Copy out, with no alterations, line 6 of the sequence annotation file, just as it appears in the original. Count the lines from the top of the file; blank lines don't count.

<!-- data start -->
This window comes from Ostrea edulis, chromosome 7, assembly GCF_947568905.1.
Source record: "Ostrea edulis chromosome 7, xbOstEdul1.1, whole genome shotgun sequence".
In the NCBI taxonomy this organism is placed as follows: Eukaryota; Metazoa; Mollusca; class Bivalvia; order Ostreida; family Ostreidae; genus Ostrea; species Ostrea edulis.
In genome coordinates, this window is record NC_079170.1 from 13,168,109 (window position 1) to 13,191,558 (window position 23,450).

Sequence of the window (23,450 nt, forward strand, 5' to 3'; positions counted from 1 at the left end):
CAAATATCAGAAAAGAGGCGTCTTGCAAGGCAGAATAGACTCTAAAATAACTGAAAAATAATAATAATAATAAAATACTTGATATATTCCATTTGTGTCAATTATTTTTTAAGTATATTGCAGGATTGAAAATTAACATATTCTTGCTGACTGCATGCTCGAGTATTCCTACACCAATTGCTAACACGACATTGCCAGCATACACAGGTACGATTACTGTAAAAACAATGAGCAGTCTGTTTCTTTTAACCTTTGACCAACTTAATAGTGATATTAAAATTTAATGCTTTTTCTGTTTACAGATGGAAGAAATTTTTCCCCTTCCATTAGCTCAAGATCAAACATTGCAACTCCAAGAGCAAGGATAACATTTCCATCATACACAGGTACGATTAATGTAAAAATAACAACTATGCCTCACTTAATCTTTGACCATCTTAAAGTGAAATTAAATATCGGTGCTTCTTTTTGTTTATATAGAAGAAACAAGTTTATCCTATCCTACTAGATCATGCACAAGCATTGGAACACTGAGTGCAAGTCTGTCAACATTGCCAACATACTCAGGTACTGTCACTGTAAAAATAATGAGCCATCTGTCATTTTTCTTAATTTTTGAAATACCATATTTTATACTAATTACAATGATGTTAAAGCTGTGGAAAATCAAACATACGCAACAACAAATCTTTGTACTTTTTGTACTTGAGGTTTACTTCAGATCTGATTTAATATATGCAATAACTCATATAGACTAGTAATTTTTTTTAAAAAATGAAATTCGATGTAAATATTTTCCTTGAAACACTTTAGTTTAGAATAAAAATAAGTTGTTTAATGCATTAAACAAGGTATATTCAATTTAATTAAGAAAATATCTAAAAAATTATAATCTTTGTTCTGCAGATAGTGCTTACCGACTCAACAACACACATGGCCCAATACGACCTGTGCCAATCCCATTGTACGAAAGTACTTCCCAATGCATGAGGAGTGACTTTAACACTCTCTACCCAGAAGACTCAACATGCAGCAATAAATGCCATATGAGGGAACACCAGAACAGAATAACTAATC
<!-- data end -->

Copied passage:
CAAATATCAGAAAAGAGGCGTCTTGCAAGGCAGAATAGACTCTAAAATAACTGAAAAATAATAATAATAATAAAATACTTGATATATTCCATTTGTGTCAATTATTTTTTAAGTATATTGCAGGATTGAAAATTAACATATTCTTGCTGACTGCATGCTCGAGTATTCCTACACCAATTGCTAACACGACATTGCCAGCATACACAGGTACGATTACTGTAAAAACAATGAGCAGTCTGTTTCTTTTAACCTTTGACCAACTTAATAGTGATATTAAAATTTAATGCTTTTTCTGTTTACAGATGGAAGAAATTTTTCCCCTTCCATTAGCTCAAGATCAAACATTGCAACTCCAAGAGCAAGGATAACATTTCCATCATACACAGGTACGATTAATGTAAAAATAACAACTATGCCTCACTTAATCTTTGACCATCTTAAAGTGAAATTAAATATCGGTGCTTCTTTTTGTTTATATAGAAGAAACAAGTTTATCCTATCCTACTAGATCATGCACAAGCATTGGAACACTGAGTGCAAGTCTGTCAACATTGCCAACATACTCAGGTACTGTCACTGTAAAAATAATGAGCCATCTGTCATTTTTCTTAATTTTTGAAATACCATATTTTATACTAATTACAATGATGTTAAAGCTGTGGAAAATCAAACATACGCAACAACAAATCTTTGTACTTTTTGTACTTGAGGTTTACTTCAGATCTGATTTAATATATGCAATAACTCATATAGACTAGTAATTTTTTTTAAAAAATGAAATTCGATGTAAATATTTTCCTTGAAACACTTTAGTTTAGAATAAAAATAAGTTGTTTAATGCATTAAACAAGGTATATTCAATTTAATTAAGAAAATATCTAAAAAATTATAATCTTTGTTCTGCAGATAGTGCTTACCGACTCAACAACACACATGGCCCAATACGACCTGTGCCAATCCCATTGTACGAAAGTACTTCCCAATGCATGAGGAGTGACTTTAACACTCTCTACCCAGAAGACTCAACATGCAGCAATAAATGCCATATGAGGGAACACCAGAACAGAATAACTAATC